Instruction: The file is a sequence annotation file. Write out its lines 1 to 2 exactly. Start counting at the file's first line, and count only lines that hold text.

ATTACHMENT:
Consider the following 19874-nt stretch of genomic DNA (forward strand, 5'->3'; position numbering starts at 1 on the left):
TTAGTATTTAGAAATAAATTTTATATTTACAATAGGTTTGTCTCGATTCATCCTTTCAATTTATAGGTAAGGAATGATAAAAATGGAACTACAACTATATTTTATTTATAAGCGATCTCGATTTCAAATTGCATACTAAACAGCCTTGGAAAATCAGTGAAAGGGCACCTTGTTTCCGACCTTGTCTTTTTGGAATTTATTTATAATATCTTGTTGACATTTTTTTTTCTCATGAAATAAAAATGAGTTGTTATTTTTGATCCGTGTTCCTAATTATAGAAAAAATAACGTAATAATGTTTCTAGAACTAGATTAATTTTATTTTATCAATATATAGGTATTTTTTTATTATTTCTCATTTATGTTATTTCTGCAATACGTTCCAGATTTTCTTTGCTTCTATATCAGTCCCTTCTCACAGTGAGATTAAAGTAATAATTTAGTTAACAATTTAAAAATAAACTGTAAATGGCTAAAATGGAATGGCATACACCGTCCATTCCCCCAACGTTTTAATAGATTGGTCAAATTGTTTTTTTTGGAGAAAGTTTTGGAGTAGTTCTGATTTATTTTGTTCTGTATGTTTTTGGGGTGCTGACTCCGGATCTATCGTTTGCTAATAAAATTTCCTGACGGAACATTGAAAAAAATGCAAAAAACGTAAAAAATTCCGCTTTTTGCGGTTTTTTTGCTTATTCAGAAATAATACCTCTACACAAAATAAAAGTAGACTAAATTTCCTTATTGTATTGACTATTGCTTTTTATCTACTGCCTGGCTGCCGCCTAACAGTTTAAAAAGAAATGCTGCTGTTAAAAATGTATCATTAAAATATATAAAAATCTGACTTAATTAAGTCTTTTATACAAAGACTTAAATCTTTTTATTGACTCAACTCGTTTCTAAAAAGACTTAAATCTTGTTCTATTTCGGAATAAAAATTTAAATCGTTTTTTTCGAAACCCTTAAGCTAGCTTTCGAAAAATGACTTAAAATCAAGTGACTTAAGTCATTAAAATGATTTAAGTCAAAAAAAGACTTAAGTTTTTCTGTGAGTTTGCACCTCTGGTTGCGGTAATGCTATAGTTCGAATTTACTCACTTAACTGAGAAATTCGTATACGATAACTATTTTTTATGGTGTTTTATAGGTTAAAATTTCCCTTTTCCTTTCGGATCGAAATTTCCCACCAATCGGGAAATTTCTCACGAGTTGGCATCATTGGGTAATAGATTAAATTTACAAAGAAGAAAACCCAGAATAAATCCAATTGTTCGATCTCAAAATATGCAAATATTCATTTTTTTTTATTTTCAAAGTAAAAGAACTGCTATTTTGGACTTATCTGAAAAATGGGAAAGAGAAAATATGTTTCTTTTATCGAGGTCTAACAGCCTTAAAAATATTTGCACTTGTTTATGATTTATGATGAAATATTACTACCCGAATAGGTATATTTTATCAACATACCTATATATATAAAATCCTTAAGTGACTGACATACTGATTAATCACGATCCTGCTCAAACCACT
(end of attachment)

Consider the following 19874-nt stretch of genomic DNA (forward strand, 5'->3'; position numbering starts at 1 on the left):
TTAGTATTTAGAAATAAATTTTATATTTACAATAGGTTTGTCTCGATTCATCCTTTCAATTTATAGGTAAGGAATGATAAAAATGGAACTACAACTATATTTTATTTATAAGCGATCTCGATTTCAAATTGCATACTAAACAGCCTTGGAAAATCAGTGAAAGGGCACCTTGTTTCCGACCTTGTCTTTTTGGAATTTATTTATAATATCTTGTTGACATTTTTTTTTCTCATGAAATAAAAATGAGTTGTTATTTTTGATCCGTGTTCCTAATTATAGAAAAAATAACGTAATAATGTTTCTAGAACTAGATTAATTTTATTTTATCAATATATAGGTATTTTTTTATTATTTCTCATTTATGTTATTTCTGCAATACGTTCCAGATTTTCTTTGCTTCTATATCAGTCCCTTCTCACAGTGAGATTAAAGTAATAATTTAGTTAACAATTTAAAAATAAACTGTAAATGGCTAAAATGGAATGGCATACACCGTCCATTCCCCCAACGTTTTAATAGATTGGTCAAATTGTTTTTTTTGGAGAAAGTTTTGGAGTAGTTCTGATTTATTTTGTTCTGTATGTTTTTGGGGTGCTGACTCCGGATCTATCGTTTGCTAATAAAATTTCCTGACGGAACATTGAAAAAAATGCAAAAAACGTAAAAAATTCCGCTTTTTGCGGTTTTTTTGCTTATTCAGAAATAATACCTCTACACAAAATAAAAGTAGACTAAATTTCCTTATTGTATTGACTATTGCTTTTTATCTACTGCCTGGCTGCCGCCTAACAGTTTAAAAAGAAATGCTGCTGTTAAAAATGTATCATTAAAATATATAAAAATCTGACTTAATTAAGTCTTTTATACAAAGACTTAAATCTTTTTATTGACTCAACTCGTTTCTAAAAAGACTTAAATCTTGTTCTATTTCGGAATAAAAATTTAAATCGTTTTTTTCGAAACCCTTAAGCTAGCTTTCGAAAAATGACTTAAAATCAAGTGACTTAAGTCATTAAAATGATTTAAGTCAAAAAAAGACTTAAGTTTTTCTGTGAGTTTGCACCTCTGGTTGCGGTAATGCTATAGTTCGAATTTACTCACTTAACTGAGAAATTCGTATACGATAACTATTTTTTATGGTGTTTTATAGGTTAAAATTTCCCTTTTCCTTTCGGATCGAAATTTCCCACCAATCGGGAAATTTCTCACGAGTTGGCATCATTGGGTAATAGATTAAATTTACAAAGAAGAAAACCCAGAATAAATCCAATTGTTCGATCTCAAAATATGCAAATATTCATTTTTTTTTATTTTCAAAGTAAAAGAACTGCTATTTTGGACTTATCTGAAAAATGGGAAAGAGAAAATATGTTTCTTTTATCGAGGTCTAACAGCCTTAAAAATATTTGCACTTGTTTATGATTTATGATGAAATATTACTACCCGAATAGGTATATTTTATCAACATACCTATATATATAAAATCCTTAAGTGACTGACATACTGATTAATCACGATCCTGCTCAAACCACT